Where is Jesus?

“As they entered the tomb, they saw a young man, dressed in a white robe, sitting on the right side; and they were alarmed. But he said to them, “Do not be alarmed; you are looking for Jesus of Nazareth, who was crucified. He has been raised; he is not here. Look, there is the place they laid him. But go, tell his disciples and Peter that he is going ahead of you to Galilee; there you will see him, just as he told you. So they went out and fled from the tomb, for terror and amazement had seized them; and they said nothing to any one, for they were afraid.” (Mark 16:5-8)

Happy Easter, Fighter,

Easter Day is when it all began. Easter was the beginning of faith – the beginning of hope.

If there had been no resurrection, we would probably know nothing of Jesus. His death would have been seen as just another example of Roman brutality, and His wisdom would have likely died with Him. Nothing would have changed. As Saint Paul says, “if Christ has not been raised, your faith is futile; you are still in your sins!” (1 Corinthians 15:17).

The resurrection of Jesus reshapes human history. It’s a new beginning for us and for God. If Jesus was brutalised and killed and yet came back, anything is possible, including the promise of the new tomorrow that Jesus spoke about. It all starts with the resurrection, which is what makes it so remarkable that our Gospel accounts tell us basically nothing about this pivotal event!

Our reading today is from the Gospel of Mark, which is generally believed to have been the first Gospel written. The key details of Easter morning are outlined in these verses. The women come to the tomb to anoint the body of Jesus but instead they find that the tomb has been blown to pieces and Jesus is alive and well! He hugs them all and they talk and …

No. That’s not what happens.

The women come to the tomb and they find nothing – no dead body, no risen Jesus, no guards! The only thing they find is a young stranger who apparently knows what is going on. He tells them that Jesus has already moved on, and that they will see Him later! THE END.

This is indeed where our earliest version of Mark’s Gospel ends, with nothing resolved. If we were having trouble making sense of Jesus up to this point, nothing has become any clearer. Indeed, the story quite clearly ends on a note of confusion: “they went out and fled from the tomb, for terror and amazement had seized them; and they said nothing to anyone, for they were afraid” (Mark16:8)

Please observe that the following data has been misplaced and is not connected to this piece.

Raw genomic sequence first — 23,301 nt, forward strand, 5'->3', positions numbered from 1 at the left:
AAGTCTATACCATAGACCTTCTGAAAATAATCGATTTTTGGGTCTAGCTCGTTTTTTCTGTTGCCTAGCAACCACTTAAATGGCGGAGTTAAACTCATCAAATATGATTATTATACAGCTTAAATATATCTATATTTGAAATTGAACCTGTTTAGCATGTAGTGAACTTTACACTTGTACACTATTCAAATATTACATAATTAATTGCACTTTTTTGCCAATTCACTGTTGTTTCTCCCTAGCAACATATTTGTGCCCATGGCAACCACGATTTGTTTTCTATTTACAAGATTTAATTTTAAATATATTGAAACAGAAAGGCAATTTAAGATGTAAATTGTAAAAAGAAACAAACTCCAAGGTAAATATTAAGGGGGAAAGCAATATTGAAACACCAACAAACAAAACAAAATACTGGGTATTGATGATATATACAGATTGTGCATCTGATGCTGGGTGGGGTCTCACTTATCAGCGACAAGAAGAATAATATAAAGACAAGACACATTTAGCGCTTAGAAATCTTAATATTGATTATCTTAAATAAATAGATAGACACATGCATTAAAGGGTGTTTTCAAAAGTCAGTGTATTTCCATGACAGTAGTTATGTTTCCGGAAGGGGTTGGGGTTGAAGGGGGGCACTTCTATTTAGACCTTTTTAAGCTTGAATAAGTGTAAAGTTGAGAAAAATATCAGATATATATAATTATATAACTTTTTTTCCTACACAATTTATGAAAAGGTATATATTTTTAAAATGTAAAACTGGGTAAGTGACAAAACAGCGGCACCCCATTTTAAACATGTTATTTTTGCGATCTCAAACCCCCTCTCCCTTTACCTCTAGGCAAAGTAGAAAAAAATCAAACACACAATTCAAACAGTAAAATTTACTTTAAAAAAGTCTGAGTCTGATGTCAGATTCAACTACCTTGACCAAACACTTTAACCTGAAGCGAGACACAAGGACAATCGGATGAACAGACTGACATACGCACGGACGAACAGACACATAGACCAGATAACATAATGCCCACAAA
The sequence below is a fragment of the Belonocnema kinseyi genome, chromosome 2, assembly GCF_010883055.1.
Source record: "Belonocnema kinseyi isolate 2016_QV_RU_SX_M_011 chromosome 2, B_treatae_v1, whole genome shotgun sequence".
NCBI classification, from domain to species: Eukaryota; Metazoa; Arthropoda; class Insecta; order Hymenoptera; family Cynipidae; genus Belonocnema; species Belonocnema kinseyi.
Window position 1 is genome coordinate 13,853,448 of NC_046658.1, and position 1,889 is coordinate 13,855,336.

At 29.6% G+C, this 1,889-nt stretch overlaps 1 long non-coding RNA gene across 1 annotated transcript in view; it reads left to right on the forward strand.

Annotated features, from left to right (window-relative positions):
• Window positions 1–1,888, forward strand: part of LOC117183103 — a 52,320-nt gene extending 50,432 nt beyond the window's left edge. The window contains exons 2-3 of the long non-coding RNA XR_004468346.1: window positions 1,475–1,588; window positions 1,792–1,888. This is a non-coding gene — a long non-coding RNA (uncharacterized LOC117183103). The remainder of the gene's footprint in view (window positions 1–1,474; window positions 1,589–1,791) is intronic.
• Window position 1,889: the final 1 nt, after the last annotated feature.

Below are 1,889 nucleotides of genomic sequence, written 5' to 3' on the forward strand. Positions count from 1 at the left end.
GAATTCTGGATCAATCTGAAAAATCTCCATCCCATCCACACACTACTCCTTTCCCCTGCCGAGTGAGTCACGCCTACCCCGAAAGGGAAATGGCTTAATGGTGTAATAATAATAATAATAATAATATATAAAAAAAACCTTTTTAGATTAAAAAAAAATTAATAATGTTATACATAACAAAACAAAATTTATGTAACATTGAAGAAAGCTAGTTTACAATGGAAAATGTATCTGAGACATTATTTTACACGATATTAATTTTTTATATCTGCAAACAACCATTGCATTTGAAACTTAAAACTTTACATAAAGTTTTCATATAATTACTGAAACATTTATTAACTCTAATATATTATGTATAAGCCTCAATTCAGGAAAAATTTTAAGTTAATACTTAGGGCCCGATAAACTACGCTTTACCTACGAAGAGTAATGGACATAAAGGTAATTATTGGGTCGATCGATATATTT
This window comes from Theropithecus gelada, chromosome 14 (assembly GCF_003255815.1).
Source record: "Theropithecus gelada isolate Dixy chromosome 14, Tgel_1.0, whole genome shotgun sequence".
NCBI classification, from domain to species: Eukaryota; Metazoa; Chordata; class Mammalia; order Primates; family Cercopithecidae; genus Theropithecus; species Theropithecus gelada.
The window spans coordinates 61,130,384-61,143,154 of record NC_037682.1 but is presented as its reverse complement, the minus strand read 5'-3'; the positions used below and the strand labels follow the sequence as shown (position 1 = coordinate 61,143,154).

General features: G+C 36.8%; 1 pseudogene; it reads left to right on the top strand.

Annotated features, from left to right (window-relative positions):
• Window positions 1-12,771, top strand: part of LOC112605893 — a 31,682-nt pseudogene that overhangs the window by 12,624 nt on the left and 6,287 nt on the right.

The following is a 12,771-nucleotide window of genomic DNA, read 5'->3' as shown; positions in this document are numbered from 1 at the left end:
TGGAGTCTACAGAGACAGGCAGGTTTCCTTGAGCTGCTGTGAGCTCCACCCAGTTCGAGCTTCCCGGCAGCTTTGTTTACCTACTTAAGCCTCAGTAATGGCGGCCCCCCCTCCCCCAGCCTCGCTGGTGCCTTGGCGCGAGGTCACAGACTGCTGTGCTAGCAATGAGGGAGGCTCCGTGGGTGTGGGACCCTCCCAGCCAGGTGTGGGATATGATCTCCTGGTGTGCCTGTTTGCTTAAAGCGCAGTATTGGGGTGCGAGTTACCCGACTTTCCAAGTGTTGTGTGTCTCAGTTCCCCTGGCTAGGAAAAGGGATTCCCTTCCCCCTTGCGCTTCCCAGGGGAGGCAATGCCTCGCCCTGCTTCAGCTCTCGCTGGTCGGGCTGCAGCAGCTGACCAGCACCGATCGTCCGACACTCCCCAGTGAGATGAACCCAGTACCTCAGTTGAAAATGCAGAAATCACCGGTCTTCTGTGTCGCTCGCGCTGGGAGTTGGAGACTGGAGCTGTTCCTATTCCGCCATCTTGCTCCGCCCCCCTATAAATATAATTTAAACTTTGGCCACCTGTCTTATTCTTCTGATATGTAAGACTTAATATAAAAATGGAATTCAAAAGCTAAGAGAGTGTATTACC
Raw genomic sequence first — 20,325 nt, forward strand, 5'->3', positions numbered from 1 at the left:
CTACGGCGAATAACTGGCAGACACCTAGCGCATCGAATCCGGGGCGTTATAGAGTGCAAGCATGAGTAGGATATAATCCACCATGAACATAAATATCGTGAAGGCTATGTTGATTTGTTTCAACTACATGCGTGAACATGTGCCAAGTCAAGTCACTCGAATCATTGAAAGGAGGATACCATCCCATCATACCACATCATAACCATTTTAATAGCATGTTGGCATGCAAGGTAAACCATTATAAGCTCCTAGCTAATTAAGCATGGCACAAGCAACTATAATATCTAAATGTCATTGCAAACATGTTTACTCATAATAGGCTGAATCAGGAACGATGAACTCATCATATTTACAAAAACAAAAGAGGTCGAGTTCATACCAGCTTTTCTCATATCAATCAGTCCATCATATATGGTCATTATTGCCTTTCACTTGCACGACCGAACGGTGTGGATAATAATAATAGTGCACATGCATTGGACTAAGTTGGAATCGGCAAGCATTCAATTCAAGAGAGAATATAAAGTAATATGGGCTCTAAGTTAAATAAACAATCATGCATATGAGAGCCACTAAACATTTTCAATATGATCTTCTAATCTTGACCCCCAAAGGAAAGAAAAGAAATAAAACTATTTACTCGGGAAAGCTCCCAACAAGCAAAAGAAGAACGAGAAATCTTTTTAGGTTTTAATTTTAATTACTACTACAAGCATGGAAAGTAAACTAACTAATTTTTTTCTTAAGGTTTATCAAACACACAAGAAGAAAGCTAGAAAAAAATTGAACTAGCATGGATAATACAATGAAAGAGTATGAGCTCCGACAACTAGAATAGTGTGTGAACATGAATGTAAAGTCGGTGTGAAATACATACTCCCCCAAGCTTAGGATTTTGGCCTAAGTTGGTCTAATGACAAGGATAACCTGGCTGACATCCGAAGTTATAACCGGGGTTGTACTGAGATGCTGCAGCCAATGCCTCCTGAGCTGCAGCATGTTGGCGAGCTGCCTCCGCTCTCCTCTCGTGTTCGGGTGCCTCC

It’s such a bizarre way to end the story of Jesus. To those who think the Gospel narratives are fictitious, I say, “if this were fiction, wouldn’t the authors have come up with a better ending?”

Mark’s story is introduced as “The beginning of the good news about Jesus the Messiah” (Mark 1:1) but it doesn’t look like good news at the end. No one is celebrating. Everyone is running around scared. They can’t find Jesus and they’re too terrified to tell anyone about it. My guess is that the best way to understand this is to take seriously Mark’s opening words – that this is indeed just ‘the beginning’ of the good news about Jesus the Messiah. This story isn’t finished.

Interestingly, while the women in the story have no idea where Jesus is, they are told that Jesus is moving ahead of them and will meet them in Galilee. This, in itself, is a bizarre detail. Why Galilee? Why not Jerusalem, which was a far more spiritually significant city, or even Rome? ‘Galilee of the gentiles’ (Matthew 4:15) was a place held in contempt by most Jews. In John 7:52 the question, “Are you too from Galilee?”, is used as an insult.

Galilee was cosmopolitan and corrupt.  We all know areas like this. They are the slum areas. They have high unemployment rates and high crime rates. When I started as a parish priest in Dulwich Hill in 1990, it was a Galilee of sorts. Those who could afford to, had moved out. The streets were not safe at night.

“He is going ahead of you to Galilee”, the man in white tells the women, and “there you will see him”, and then he adds, “just as he told you.” (Mark 16:7).

As far as I know, there was no explicit word from Jesus prior to the resurrection that Galilee would be the place where He would meet them. Even so, the man in white suggests that the women should have anticipated where Jesus was going. Jesus had told them that they would find Him there, though perhaps not in as many words.

Jesus continues to move ahead of us, and we should anticipate that the places He is going to are the places we would rather avoid. Are we ready to meet Jesus in Galilee? Are we ready to embed ourselves in places that respectable people avoid? If we want to stop running around in fear and confusion, we need to head there now. Jesus is waiting for us.

Our Sunday Eucharist

We had a fantastic Sunday Eucharist last weekend. Andrew Logan and Doug Pyeatt were a terrific combination, and it was great to have Father John Ashfield join us again (from somewhere in Europe), sharing his wisdom on how we can take on ‘the mind of Christ (Philippians 2:1-11).